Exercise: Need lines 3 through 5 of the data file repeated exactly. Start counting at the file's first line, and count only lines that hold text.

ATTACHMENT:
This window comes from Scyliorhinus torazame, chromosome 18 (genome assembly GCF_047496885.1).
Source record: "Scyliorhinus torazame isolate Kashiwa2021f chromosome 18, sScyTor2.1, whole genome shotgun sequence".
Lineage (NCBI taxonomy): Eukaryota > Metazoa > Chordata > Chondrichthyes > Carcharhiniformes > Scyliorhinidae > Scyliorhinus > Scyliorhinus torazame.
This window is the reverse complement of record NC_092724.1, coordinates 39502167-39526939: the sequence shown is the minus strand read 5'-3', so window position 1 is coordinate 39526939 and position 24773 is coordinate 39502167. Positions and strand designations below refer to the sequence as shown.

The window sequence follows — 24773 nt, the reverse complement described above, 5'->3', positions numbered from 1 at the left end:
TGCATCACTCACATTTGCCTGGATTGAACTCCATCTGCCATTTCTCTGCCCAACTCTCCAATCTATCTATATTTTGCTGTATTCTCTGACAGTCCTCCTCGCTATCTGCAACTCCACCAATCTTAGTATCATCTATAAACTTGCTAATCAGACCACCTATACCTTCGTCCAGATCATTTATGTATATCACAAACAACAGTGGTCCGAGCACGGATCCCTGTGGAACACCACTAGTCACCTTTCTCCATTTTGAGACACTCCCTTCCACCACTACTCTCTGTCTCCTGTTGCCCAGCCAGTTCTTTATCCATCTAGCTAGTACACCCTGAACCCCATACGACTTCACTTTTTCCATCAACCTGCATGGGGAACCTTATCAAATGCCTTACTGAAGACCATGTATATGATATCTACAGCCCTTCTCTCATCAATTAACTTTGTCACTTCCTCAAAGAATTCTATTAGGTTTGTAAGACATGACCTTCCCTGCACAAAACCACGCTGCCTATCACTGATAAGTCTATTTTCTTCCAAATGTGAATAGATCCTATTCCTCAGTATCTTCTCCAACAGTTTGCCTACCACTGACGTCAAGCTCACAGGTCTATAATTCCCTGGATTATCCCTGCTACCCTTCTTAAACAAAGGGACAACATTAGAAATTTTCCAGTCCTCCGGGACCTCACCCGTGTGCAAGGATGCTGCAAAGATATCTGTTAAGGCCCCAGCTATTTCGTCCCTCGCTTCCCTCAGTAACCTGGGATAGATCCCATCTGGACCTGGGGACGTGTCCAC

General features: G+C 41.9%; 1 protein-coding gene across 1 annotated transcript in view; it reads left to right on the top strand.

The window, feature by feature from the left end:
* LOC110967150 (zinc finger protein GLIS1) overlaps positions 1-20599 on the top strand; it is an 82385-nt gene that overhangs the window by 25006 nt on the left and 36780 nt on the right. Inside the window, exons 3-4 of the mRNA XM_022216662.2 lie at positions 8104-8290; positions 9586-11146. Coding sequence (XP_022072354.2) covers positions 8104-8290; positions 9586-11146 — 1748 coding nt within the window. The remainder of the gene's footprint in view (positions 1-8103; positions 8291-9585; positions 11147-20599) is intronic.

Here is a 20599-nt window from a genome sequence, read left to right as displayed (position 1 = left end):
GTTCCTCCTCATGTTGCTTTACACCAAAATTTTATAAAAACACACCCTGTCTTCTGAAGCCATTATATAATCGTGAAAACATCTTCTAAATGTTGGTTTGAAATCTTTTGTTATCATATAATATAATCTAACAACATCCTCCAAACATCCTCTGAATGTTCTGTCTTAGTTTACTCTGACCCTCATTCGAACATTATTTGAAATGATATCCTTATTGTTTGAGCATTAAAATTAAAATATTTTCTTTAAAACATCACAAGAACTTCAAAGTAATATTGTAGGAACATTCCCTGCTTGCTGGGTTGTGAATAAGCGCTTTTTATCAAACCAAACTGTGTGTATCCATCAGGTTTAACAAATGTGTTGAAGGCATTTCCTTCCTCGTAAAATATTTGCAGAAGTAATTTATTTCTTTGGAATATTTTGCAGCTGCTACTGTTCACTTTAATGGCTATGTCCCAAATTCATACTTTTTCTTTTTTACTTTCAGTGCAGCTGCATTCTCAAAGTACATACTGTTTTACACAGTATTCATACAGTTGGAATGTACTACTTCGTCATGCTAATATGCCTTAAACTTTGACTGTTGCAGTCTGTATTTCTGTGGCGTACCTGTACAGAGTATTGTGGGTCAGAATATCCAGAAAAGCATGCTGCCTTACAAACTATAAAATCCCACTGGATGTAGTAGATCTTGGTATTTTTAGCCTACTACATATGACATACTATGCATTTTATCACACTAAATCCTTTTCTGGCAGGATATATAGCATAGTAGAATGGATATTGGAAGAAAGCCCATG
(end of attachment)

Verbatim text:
Lineage (NCBI taxonomy): Eukaryota > Metazoa > Chordata > Chondrichthyes > Carcharhiniformes > Scyliorhinidae > Scyliorhinus > Scyliorhinus torazame.
This window is the reverse complement of record NC_092724.1, coordinates 39502167-39526939: the sequence shown is the minus strand read 5'-3', so window position 1 is coordinate 39526939 and position 24773 is coordinate 39502167. Positions and strand designations below refer to the sequence as shown.

The window sequence follows — 24773 nt, the reverse complement described above, 5'->3', positions numbered from 1 at the left end: